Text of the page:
After spending the last two evenings pulling our tax paperwork together, I wanted to share a little tidbit on documenting your Lending Club earnings. Here’s the scoop…
Lending Club tax paperwork
For all loans originated prior to 10/14/2008, Lending Club will issue IRS Form 1099-INT if the total interest received for all of these loans in 2009 was $10 or more.
For all loans originated on or after 10/14/2008, Lending Club issues an IRS Form 1099-OID (Original Issue Discount) for earnings in excess of $10 on a per-note basis.
If you received any other payment from Lending Club, such as signup bonuses or affiliate referral fees, you will receive an IRS Form 1099-MISC if the total of such payments was $600 or more.
So… In the first case, they aggregate earnings on all notes together and report them in a lump sum using a 1099-INT (assuming the total is $10 or more). In the second case, they will issue a 1099-OID for any individual note that earned more the $10 in 2009. This “per-note” business is annoying, but it’s been a legal requirement ever since Lending Club registered with the SEC.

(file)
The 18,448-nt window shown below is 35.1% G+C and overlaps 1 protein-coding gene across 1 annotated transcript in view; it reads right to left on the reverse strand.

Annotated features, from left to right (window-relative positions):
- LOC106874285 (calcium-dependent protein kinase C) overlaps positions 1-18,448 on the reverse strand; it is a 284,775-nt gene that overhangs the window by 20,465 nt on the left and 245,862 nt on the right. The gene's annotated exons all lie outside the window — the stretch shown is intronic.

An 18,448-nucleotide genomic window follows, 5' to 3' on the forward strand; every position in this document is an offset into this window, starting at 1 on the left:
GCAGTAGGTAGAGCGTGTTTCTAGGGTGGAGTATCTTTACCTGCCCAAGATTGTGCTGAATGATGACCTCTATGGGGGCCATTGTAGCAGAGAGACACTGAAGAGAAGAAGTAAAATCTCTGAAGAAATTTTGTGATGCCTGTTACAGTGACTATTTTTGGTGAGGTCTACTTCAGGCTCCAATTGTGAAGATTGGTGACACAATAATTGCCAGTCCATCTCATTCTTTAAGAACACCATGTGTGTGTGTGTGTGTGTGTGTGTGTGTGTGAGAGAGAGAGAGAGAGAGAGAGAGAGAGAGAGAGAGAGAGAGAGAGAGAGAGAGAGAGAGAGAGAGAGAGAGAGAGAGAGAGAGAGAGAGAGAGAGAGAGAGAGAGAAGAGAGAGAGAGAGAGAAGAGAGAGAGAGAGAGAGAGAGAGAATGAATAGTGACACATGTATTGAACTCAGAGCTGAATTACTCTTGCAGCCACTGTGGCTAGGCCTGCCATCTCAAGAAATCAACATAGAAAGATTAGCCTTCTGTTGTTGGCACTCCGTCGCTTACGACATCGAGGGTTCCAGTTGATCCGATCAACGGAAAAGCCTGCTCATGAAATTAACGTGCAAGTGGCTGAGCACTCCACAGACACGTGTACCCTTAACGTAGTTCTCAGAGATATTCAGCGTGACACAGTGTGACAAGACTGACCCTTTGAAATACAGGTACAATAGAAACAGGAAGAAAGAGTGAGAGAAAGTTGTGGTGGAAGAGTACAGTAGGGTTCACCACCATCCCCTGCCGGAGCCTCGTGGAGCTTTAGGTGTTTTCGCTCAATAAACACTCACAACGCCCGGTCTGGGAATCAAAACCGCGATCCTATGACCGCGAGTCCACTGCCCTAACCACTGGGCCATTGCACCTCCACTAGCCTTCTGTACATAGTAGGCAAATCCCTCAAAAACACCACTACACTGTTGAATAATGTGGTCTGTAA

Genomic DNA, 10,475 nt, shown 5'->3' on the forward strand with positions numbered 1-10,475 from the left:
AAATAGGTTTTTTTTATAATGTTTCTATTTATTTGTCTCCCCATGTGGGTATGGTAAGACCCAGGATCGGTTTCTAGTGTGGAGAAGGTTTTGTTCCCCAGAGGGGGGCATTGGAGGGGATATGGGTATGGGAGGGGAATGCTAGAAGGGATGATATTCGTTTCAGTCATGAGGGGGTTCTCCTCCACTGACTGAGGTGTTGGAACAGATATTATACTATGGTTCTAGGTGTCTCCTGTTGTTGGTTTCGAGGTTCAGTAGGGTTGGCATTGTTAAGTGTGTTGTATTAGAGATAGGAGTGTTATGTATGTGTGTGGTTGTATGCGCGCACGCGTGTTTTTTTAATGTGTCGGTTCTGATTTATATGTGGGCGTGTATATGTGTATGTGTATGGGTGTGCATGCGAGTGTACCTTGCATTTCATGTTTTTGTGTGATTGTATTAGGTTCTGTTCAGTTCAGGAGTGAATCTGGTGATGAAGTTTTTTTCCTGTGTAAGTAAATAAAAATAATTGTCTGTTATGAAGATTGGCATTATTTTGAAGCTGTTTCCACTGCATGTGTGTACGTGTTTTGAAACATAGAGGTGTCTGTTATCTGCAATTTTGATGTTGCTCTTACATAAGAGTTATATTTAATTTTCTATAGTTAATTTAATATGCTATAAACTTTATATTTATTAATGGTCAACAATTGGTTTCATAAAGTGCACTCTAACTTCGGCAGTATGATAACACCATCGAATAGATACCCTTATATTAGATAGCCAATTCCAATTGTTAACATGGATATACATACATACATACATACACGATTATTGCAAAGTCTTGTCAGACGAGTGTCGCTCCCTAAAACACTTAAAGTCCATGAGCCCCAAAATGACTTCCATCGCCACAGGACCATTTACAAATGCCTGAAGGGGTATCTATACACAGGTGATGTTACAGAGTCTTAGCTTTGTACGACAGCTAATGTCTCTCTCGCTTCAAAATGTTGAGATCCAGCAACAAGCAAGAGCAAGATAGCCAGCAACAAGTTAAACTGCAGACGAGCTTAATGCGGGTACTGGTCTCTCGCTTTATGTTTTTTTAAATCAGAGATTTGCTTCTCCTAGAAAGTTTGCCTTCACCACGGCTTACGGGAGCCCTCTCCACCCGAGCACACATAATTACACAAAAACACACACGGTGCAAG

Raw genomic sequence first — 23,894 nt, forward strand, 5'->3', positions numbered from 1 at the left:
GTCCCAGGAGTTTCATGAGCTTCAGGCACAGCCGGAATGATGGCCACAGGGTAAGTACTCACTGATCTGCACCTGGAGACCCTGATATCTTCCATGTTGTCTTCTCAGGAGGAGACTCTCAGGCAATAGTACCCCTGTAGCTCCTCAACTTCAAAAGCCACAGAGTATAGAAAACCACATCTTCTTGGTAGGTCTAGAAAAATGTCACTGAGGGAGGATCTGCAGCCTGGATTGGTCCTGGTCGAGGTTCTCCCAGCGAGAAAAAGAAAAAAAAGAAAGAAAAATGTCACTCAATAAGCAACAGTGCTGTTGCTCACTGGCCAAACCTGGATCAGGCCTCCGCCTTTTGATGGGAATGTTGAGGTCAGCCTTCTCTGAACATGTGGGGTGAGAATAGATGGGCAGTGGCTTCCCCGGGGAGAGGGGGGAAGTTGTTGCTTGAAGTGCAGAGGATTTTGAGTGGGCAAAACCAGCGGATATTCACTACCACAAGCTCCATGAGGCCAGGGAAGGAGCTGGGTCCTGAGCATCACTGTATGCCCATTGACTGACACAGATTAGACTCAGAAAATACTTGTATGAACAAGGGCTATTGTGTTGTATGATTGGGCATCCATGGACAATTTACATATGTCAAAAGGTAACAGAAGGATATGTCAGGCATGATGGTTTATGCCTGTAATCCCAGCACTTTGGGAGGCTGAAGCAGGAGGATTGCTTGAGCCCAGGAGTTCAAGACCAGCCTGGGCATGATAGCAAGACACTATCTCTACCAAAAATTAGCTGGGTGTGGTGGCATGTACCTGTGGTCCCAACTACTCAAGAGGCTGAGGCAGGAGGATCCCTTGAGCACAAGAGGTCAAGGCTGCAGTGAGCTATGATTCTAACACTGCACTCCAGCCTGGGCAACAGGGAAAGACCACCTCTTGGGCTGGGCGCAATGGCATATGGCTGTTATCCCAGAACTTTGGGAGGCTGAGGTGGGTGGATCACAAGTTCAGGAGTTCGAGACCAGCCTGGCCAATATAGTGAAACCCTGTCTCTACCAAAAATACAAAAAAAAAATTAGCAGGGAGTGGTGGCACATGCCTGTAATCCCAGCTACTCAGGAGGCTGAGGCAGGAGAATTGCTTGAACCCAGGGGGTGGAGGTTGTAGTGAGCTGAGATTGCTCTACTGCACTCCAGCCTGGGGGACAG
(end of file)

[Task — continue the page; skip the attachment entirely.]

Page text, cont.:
How to get your Lending Club tax info
If you’re expecting either a 1099-INT or 1099-OID from Lending Club, you should be able to download them by logging in and visiting the “Statements & Documents” page (click “Statements” in the page header).
If you have any income from Lending Club that wasn’t reported on a 1099, you’re still required to pay taxes on it. In this case, you should download your year-end statement and get the value from there. This document is likewise available on the “Statements & Documents” page.
Unfortunately, the year-end statement does not list your fees paid (investment expenses are tax deductible). This means that you’ll have to download the individual monthly statements and add up the fee information. I’ve already contacted Lending Club to ask them to add this info to the year-end statement. If you’d like to see this change, I suggest that you do the same.
A word of warning: If some of your income is documented on a 1099 and some of it isn’t, be careful not to pay taxes on it twice. To determine the amount of unreported interest income that you received, take the value on your year-end statement and subtract off the amount reported on your 1099 form(s).